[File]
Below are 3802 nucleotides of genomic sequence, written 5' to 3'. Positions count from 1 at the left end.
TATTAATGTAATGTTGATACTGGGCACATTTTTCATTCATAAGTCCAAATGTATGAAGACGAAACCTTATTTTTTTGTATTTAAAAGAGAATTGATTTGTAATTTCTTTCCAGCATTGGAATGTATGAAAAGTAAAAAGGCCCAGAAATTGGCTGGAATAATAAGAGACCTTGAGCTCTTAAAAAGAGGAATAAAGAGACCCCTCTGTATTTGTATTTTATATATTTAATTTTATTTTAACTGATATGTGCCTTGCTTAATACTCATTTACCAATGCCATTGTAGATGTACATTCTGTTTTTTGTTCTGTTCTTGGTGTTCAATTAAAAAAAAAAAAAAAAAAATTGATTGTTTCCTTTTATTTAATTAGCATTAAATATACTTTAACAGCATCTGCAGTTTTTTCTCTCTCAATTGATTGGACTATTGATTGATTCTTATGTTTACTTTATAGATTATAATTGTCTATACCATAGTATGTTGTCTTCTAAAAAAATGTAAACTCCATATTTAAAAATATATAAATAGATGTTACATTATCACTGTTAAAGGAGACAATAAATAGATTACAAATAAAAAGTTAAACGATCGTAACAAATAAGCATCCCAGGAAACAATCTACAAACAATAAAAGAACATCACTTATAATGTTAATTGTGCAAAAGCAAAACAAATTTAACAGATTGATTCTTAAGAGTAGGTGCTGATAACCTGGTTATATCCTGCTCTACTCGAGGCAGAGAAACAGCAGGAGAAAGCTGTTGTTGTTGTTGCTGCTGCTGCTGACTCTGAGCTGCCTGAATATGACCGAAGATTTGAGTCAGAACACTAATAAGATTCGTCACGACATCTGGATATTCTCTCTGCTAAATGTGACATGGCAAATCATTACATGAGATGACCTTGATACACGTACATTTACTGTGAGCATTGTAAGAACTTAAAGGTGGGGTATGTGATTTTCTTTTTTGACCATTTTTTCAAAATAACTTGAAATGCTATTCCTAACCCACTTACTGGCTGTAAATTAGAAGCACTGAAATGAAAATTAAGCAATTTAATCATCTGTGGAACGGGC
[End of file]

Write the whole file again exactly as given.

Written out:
Below are 3802 nucleotides of genomic sequence, written 5' to 3'. Positions count from 1 at the left end.
TATTAATGTAATGTTGATACTGGGCACATTTTTCATTCATAAGTCCAAATGTATGAAGACGAAACCTTATTTTTTTGTATTTAAAAGAGAATTGATTTGTAATTTCTTTCCAGCATTGGAATGTATGAAAAGTAAAAAGGCCCAGAAATTGGCTGGAATAATAAGAGACCTTGAGCTCTTAAAAAGAGGAATAAAGAGACCCCTCTGTATTTGTATTTTATATATTTAATTTTATTTTAACTGATATGTGCCTTGCTTAATACTCATTTACCAATGCCATTGTAGATGTACATTCTGTTTTTTGTTCTGTTCTTGGTGTTCAATTAAAAAAAAAAAAAAAAAAATTGATTGTTTCCTTTTATTTAATTAGCATTAAATATACTTTAACAGCATCTGCAGTTTTTTCTCTCTCAATTGATTGGACTATTGATTGATTCTTATGTTTACTTTATAGATTATAATTGTCTATACCATAGTATGTTGTCTTCTAAAAAAATGTAAACTCCATATTTAAAAATATATAAATAGATGTTACATTATCACTGTTAAAGGAGACAATAAATAGATTACAAATAAAAAGTTAAACGATCGTAACAAATAAGCATCCCAGGAAACAATCTACAAACAATAAAAGAACATCACTTATAATGTTAATTGTGCAAAAGCAAAACAAATTTAACAGATTGATTCTTAAGAGTAGGTGCTGATAACCTGGTTATATCCTGCTCTACTCGAGGCAGAGAAACAGCAGGAGAAAGCTGTTGTTGTTGTTGCTGCTGCTGCTGACTCTGAGCTGCCTGAATATGACCGAAGATTTGAGTCAGAACACTAATAAGATTCGTCACGACATCTGGATATTCTCTCTGCTAAATGTGACATGGCAAATCATTACATGAGATGACCTTGATACACGTACATTTACTGTGAGCATTGTAAGAACTTAAAGGTGGGGTATGTGATTTTCTTTTTTGACCATTTTTTCAAAATAACTTGAAATGCTATTCCTAACCCACTTACTGGCTGTAAATTAGAAGCACTGAAATGAAAATTAAGCAATTTAATCATCTGTGGAACGGGC